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Carl D. Anderson had a sophisticated sense of taste.

And what a delicious thing that turned out to be over the last half-century for untold thousands of area residents who flocked to Anderson's Frozen Custard, where they have licked up about 1.5 million gallons of the frozen dessert -- the equivalent of 70 million cones.

The founder of one of the area's best-known and most-appetizing businesses died at age 79 Saturday (Dec. 27, 1997) in Jupiter, Fla., of complications from non-Hodgkins lymphoma.

Born in Buffalo to Swedish immigrant parents, Anderson grew up watching his father, Oscar, develop a trucking business that hauled earth for the construction of the Peace Bridge. When Anderson's Trucking was lost during the Great Depression, the son helped rebuild it.

Although humble and self-effacing, Anderson showed leadership qualities at Amherst High School, where he was Student Council president, lettered in several sports and graduated with honors. He earned an undergraduate degree from the University of Buffalo in three years and finished UB Law School in 1943.

He married his childhood sweetheart, Greta Nelson, in 1941. They started Anderson's Frozen Custard in New York City five years later, but returned to their hometown in 1947 to be closer to their families.

They re-established the custard shop on Kenmore Avenue, where Anderson put his well-developed palate to use, monitoring the production and test-marketing of the soft ice cream.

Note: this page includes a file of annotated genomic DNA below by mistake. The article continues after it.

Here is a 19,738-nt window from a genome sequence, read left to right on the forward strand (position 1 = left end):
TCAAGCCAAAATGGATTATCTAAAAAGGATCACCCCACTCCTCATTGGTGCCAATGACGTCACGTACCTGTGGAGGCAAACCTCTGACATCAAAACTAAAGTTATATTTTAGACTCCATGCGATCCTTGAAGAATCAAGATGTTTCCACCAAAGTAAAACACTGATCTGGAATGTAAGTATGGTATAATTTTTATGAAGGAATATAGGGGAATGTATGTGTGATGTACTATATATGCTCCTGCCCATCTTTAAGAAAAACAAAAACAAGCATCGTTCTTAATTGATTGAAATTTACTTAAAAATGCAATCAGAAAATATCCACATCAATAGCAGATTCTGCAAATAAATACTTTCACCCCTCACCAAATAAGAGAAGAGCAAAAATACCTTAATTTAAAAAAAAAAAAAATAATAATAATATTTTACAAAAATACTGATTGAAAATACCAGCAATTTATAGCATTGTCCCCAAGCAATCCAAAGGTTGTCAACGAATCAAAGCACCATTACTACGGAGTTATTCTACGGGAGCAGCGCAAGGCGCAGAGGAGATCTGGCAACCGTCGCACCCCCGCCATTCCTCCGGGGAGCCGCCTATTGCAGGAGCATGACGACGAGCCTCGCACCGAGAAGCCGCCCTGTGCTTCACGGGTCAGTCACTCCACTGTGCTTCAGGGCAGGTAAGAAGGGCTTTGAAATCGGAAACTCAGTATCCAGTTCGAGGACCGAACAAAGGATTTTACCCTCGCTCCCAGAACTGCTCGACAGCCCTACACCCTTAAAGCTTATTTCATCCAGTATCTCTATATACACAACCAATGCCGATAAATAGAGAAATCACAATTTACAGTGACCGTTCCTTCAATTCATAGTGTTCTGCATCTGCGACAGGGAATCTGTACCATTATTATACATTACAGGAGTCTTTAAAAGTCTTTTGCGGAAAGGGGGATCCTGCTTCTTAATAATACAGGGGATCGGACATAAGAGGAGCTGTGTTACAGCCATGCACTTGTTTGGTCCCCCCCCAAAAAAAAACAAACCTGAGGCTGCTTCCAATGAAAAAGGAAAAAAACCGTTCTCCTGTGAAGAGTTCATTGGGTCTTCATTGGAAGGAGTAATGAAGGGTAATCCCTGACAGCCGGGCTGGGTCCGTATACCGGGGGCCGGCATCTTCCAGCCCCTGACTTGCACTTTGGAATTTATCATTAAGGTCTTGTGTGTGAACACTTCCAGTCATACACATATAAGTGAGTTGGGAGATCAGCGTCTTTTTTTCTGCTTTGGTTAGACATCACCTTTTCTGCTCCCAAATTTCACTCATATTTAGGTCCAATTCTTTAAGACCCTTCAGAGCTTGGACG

"He could distinguish batches of custard by taste," said his daughter, Holly Wildermuth.

Anderson held his employees to a high standard, but he also was generous with them. One wrote that he "learned the business lessons of high quality, trust, consistency and integrity" from his boss at the custard stand.

In 1953, Anderson's opened at 2235 Sheridan Drive in the Town of Tonawanda, where it remains in business today.

Anderson, who had homes on Grand Island and in Jupiter, Fla., retired in 1983, six years before the business -- also known for its roast beef sandwiches -- opened a second location at 6075 Main St. in Williamsville. It has since opened several other restaurants as well.

A religious man, Anderson used the Bible to guide his life, and was fond of quoting from the Book of Mark: "And you shall love the Lord your God with all your heart, and with all your soul, and with all your mind, and with all your strength. The second is this, you shall love your neighbor as yourself."

Survivors besides his wife include three sons, Jack of Charlotte, N.C., Nels of Dallas and Keith of Clarence; two daughters, Ann Berley of Hingham, Mass., and Holly Wildermuth of Amherst; a sister, Mildred Johnson of Chicago; and 14 grandchildren.

A memorial service will be held at 2 p.m. Sunday in Whitehaven Road Baptist Church, 1290 Whitehaven Road, Grand Island. The burial service will be private.

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